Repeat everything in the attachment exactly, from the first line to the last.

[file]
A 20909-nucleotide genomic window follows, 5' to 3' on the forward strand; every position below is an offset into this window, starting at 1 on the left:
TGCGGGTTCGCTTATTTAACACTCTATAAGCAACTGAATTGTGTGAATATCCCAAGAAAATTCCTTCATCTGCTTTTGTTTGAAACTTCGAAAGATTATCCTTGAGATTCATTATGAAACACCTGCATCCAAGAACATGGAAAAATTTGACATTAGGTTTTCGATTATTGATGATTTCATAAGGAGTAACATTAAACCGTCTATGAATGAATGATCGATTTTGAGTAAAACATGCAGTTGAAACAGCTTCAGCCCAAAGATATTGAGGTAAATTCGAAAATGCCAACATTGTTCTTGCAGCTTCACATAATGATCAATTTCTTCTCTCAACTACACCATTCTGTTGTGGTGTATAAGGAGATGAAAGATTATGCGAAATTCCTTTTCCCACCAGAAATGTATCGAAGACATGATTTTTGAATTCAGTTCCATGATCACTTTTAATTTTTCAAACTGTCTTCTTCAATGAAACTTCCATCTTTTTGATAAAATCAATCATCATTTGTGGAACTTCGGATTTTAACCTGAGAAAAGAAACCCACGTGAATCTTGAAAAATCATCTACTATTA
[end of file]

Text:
A 20909-nucleotide genomic window follows, 5' to 3' on the forward strand; every position below is an offset into this window, starting at 1 on the left:
TGCGGGTTCGCTTATTTAACACTCTATAAGCAACTGAATTGTGTGAATATCCCAAGAAAATTCCTTCATCTGCTTTTGTTTGAAACTTCGAAAGATTATCCTTGAGATTCATTATGAAACACCTGCATCCAAGAACATGGAAAAATTTGACATTAGGTTTTCGATTATTGATGATTTCATAAGGAGTAACATTAAACCGTCTATGAATGAATGATCGATTTTGAGTAAAACATGCAGTTGAAACAGCTTCAGCCCAAAGATATTGAGGTAAATTCGAAAATGCCAACATTGTTCTTGCAGCTTCACATAATGATCAATTTCTTCTCTCAACTACACCATTCTGTTGTGGTGTATAAGGAGATGAAAGATTATGCGAAATTCCTTTTCCCACCAGAAATGTATCGAAGACATGATTTTTGAATTCAGTTCCATGATCACTTTTAATTTTTCAAACTGTCTTCTTCAATGAAACTTCCATCTTTTTGATAAAATCAATCATCATTTGTGGAACTTCGGATTTTAACCTGAGAAAAGAAACCCACGTGAATCTTGAAAAATCATCTACTATTA